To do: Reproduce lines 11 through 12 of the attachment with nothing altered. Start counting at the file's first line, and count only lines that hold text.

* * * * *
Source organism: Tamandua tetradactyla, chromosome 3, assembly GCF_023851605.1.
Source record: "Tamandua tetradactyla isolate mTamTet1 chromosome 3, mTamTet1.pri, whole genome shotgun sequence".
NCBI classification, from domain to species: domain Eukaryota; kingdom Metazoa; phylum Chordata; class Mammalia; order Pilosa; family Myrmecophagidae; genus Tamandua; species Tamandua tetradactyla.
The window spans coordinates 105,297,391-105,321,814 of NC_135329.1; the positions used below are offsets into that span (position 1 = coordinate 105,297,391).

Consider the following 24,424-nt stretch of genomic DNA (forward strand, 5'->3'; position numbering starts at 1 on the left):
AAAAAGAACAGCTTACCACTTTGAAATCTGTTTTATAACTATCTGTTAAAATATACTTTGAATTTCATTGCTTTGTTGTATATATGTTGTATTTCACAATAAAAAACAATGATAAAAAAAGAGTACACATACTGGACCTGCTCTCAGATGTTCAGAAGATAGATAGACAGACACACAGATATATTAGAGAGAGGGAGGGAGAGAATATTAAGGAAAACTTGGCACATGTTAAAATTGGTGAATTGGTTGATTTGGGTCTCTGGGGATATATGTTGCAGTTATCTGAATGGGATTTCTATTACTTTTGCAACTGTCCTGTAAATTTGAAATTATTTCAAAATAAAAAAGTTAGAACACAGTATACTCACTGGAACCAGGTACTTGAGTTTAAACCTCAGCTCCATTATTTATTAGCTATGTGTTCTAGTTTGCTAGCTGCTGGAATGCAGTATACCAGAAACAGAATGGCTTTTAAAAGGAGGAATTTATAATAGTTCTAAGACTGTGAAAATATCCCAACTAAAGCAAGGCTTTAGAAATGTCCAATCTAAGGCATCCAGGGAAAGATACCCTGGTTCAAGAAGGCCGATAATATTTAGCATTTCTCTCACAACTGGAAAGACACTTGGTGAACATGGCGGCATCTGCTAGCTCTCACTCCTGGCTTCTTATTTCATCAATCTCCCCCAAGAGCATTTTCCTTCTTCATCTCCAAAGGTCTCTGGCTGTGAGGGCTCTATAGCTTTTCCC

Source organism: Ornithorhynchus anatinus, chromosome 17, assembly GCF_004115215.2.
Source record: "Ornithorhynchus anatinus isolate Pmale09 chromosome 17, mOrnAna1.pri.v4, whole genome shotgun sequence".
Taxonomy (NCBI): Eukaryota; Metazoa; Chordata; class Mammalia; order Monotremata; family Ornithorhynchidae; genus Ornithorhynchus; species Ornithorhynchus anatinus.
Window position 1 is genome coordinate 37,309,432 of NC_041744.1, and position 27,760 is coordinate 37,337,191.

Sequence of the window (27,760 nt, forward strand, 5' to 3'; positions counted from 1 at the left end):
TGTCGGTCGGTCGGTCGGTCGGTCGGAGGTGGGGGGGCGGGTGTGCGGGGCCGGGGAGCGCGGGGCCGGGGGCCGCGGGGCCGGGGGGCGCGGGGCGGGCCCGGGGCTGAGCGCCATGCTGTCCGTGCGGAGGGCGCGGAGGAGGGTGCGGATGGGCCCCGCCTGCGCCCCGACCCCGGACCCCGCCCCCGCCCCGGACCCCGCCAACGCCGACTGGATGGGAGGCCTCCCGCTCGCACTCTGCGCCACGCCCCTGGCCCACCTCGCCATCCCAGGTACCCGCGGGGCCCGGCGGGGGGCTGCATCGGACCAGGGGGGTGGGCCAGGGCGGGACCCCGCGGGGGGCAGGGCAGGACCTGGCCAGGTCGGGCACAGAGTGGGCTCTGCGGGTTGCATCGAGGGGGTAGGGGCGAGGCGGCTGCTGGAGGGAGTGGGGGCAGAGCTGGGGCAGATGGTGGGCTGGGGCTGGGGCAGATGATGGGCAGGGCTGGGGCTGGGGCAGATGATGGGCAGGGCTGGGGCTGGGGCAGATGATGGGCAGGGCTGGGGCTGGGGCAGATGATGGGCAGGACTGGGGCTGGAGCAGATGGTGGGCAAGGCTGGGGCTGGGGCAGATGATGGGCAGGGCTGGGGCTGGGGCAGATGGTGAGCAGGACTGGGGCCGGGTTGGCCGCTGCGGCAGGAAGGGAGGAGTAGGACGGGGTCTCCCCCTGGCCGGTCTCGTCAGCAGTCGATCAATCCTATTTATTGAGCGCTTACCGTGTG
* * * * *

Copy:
Sequence of the window (27,760 nt, forward strand, 5' to 3'; positions counted from 1 at the left end):
TGTCGGTCGGTCGGTCGGTCGGTCGGAGGTGGGGGGGCGGGTGTGCGGGGCCGGGGAGCGCGGGGCCGGGGGCCGCGGGGCCGGGGGGCGCGGGGCGGGCCCGGGGCTGAGCGCCATGCTGTCCGTGCGGAGGGCGCGGAGGAGGGTGCGGATGGGCCCCGCCTGCGCCCCGACCCCGGACCCCGCCCCCGCCCCGGACCCCGCCAACGCCGACTGGATGGGAGGCCTCCCGCTCGCACTCTGCGCCACGCCCCTGGCCCACCTCGCCATCCCAGGTACCCGCGGGGCCCGGCGGGGGGCTGCATCGGACCAGGGGGGTGGGCCAGGGCGGGACCCCGCGGGGGGCAGGGCAGGACCTGGCCAGGTCGGGCACAGAGTGGGCTCTGCGGGTTGCATCGAGGGGGTAGGGGCGAGGCGGCTGCTGGAGGGAGTGGGGGCAGAGCTGGGGCAGATGGTGGGCTGGGGCTGGGGCAGATGATGGGCAGGGCTGGGGCTGGGGCAGATGATGGGCAGGGCTGGGGCTGGGGCAGATGATGGGCAGGGCTGGGGCTGGGGCAGATGATGGGCAGGACTGGGGCTGGAGCAGATGGTGGGCAAGGCTGGGGCTGGGGCAGATGATGGGCAGGGCTGGGGCTGGGGCAGATGGTGAGCAGGACTGGGGCCGGGTTGGCCGCTGCGGCAGGAAGGGAGGAGTAGGACGGGGTCTCCCCCTGGCCGGTCTCGTCAGCAGTCGATCAATCCTATTTATTGAGCGCTTACCGTGTG